Lagging behind Nintendo in the handheld gaming device market, Sony has shaved some size and weight from the PlayStation Portable (PSP), added more memory and fitted it with a video port.
The new US$200 model will hit stores in September, the company said.
The “more streamlined form factor” version of the popular handheld gaming system will retain the current PSP’s 4.3-inch-wide, high resolution LCD screen, according to Sony. However, the new design will make the PSP easier to carry and hold.
The new design weighs 189 grams, about 33 percent less than the 280-gram current PSP, the company said. It is about 18.6 mm thick, about 19 percent thinner than the 23 mm model now being sold.
The new unit will also include a video-out port so the PSP can be plugged into a television. “Adding a video-out port enables new PSP users to experience high quality UMD (Universal Media Disc) Video, pictures and movies from Memory Stick Duo and game software titles on their TVs at home,” said Sony. “Also, the new PSP is equipped with enhanced features to temporarily store game data from UMD, reducing load time during game play.”
One of those changes is an upgrade in the memory. The current models have 32 MB of main memory, while the new ones will have 64 MB. Additionally, users of the new model will be able to charge their PSPs by connecting them, via a USB cable, to their home computers, said Sony. It said the PSPs will come in three colors: “Piano Black,” “Ceramic White” and “Ice Silver.”
Dissed by the DS
Sony’s decision to upgrade the PSP appears to be a reaction to the pummeling the company is taking from Nintendo. That company’s portable gaming device, the DS, outsold the PSP by more than 8 million units during the year ending in March, according to reports.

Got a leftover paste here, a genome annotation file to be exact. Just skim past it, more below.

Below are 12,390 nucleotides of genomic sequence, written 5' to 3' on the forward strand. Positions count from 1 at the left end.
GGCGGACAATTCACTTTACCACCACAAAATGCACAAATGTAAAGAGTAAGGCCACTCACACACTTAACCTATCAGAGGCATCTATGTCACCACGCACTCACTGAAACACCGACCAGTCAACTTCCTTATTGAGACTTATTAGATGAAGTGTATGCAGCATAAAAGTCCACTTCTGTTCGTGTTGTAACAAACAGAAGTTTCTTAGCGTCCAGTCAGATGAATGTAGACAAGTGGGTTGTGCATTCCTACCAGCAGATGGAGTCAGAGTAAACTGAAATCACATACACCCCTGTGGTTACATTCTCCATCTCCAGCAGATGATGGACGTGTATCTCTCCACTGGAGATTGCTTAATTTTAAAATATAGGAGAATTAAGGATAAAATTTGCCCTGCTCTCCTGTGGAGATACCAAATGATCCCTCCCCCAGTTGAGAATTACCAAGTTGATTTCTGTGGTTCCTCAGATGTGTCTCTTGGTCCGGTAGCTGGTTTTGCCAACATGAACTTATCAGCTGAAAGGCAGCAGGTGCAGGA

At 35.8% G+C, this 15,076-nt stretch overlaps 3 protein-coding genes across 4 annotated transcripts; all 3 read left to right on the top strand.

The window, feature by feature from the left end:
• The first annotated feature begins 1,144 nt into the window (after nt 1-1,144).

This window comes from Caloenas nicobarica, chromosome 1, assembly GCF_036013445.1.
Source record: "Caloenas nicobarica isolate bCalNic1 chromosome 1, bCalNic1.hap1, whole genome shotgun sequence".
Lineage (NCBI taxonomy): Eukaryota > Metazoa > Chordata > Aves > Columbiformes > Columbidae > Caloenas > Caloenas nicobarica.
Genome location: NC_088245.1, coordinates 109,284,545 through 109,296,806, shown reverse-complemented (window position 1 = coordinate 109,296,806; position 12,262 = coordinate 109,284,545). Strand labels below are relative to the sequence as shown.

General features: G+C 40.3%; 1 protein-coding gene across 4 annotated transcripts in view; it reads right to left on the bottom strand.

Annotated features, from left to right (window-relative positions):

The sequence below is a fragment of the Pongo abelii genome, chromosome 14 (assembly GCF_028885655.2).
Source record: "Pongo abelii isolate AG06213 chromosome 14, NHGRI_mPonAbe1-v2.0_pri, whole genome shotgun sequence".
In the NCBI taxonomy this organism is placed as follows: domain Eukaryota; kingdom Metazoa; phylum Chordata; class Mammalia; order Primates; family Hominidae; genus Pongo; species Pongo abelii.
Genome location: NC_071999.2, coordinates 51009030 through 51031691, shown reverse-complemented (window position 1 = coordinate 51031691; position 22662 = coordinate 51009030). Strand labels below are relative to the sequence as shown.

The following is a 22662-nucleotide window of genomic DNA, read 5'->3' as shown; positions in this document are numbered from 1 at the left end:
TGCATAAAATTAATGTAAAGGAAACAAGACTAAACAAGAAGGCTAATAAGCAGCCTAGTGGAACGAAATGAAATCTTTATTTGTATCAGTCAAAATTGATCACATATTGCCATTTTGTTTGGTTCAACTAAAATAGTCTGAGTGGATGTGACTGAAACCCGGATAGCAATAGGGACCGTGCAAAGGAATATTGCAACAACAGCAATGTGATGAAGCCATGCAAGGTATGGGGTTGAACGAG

When it comes to upgrading their portable devices, Nintendo beat Sony to the punch. It released a lighter version of the DS last year.
The announcement about the new PSP comes quickly on the heels of another by Sony — the decision to cut the price of the PlayStation 3 — seen as a move to gain ground on competitors.
While observers generally welcomed the PSP changes, particularly the reduced game-loading time, the fact that the unit will still use Sony’s proprietary memory left some — including Parks Associates gaming analyst Michael Cai — underwhelmed.
“It didn’t get me excited at all,” Cai told TechNewsWorld. “Everybody was looking for onboard flash drives for some local storage, but Sony is just not giving up their idea on the proprietary format. Maybe they are hoping to sell more memory.”
The fact that the PSP will now be more svelte also did little to invigorate Cai. He said that, despite the new unit’s lightness and slimness, “the form factor is similar … there’s nothing exciting about it.”
Big Plans, Little Unit
The PSP was first launched in 2004. By March it had sold 25 million of the devices and 100 million software titles for it, Sony said, adding it plans to “further expand the PSP platform and create a new world of computer entertainment with innovative and exciting new titles” including more than 140 new software titles.
The “Piano Black” model will be part of the “Core Pack,” said Sony. The “collector’s edition” silver PSP will be included in the “Daxter PSP Entertainment Pack” and the white one, including a Darth Vader silk screen on the unit, will come with the “Star Wars Battlefront PSP Entertainment Pack” launching in October, said Sony.